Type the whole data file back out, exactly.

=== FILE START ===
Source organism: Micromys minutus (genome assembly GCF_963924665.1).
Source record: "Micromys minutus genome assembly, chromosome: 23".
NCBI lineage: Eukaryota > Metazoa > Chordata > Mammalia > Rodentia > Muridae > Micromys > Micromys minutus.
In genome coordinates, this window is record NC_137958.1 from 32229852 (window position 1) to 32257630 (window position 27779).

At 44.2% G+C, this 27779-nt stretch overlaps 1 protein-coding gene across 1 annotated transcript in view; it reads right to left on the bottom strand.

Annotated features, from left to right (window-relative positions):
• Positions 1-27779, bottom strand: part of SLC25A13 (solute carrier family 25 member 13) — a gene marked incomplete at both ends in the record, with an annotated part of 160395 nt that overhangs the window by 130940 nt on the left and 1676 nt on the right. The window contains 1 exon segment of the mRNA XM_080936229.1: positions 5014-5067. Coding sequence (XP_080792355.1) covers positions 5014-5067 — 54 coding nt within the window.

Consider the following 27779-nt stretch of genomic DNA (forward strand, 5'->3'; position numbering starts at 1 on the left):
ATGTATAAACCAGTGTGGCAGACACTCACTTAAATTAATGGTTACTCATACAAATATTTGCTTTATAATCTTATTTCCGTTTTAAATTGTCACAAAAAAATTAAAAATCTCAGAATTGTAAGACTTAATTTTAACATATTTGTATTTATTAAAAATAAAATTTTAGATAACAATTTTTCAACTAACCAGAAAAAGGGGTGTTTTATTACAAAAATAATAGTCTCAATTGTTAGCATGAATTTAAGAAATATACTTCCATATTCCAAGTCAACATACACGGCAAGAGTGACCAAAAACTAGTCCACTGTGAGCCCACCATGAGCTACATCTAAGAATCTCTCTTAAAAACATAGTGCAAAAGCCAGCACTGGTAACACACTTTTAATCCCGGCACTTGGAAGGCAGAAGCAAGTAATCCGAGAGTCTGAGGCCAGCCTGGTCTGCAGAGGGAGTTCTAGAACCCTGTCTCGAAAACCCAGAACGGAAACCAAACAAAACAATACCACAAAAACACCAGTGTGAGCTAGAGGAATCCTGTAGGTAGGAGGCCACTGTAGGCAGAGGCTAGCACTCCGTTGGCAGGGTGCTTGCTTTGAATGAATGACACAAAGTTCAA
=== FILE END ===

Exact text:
Source organism: Micromys minutus (genome assembly GCF_963924665.1).
Source record: "Micromys minutus genome assembly, chromosome: 23".
NCBI lineage: Eukaryota > Metazoa > Chordata > Mammalia > Rodentia > Muridae > Micromys > Micromys minutus.
In genome coordinates, this window is record NC_137958.1 from 32229852 (window position 1) to 32257630 (window position 27779).

At 44.2% G+C, this 27779-nt stretch overlaps 1 protein-coding gene across 1 annotated transcript in view; it reads right to left on the bottom strand.

Annotated features, from left to right (window-relative positions):
• Positions 1-27779, bottom strand: part of SLC25A13 (solute carrier family 25 member 13) — a gene marked incomplete at both ends in the record, with an annotated part of 160395 nt that overhangs the window by 130940 nt on the left and 1676 nt on the right. The window contains 1 exon segment of the mRNA XM_080936229.1: positions 5014-5067. Coding sequence (XP_080792355.1) covers positions 5014-5067 — 54 coding nt within the window.

Consider the following 27779-nt stretch of genomic DNA (forward strand, 5'->3'; position numbering starts at 1 on the left):
ATGTATAAACCAGTGTGGCAGACACTCACTTAAATTAATGGTTACTCATACAAATATTTGCTTTATAATCTTATTTCCGTTTTAAATTGTCACAAAAAAATTAAAAATCTCAGAATTGTAAGACTTAATTTTAACATATTTGTATTTATTAAAAATAAAATTTTAGATAACAATTTTTCAACTAACCAGAAAAAGGGGTGTTTTATTACAAAAATAATAGTCTCAATTGTTAGCATGAATTTAAGAAATATACTTCCATATTCCAAGTCAACATACACGGCAAGAGTGACCAAAAACTAGTCCACTGTGAGCCCACCATGAGCTACATCTAAGAATCTCTCTTAAAAACATAGTGCAAAAGCCAGCACTGGTAACACACTTTTAATCCCGGCACTTGGAAGGCAGAAGCAAGTAATCCGAGAGTCTGAGGCCAGCCTGGTCTGCAGAGGGAGTTCTAGAACCCTGTCTCGAAAACCCAGAACGGAAACCAAACAAAACAATACCACAAAAACACCAGTGTGAGCTAGAGGAATCCTGTAGGTAGGAGGCCACTGTAGGCAGAGGCTAGCACTCCGTTGGCAGGGTGCTTGCTTTGAATGAATGACACAAAGTTCAA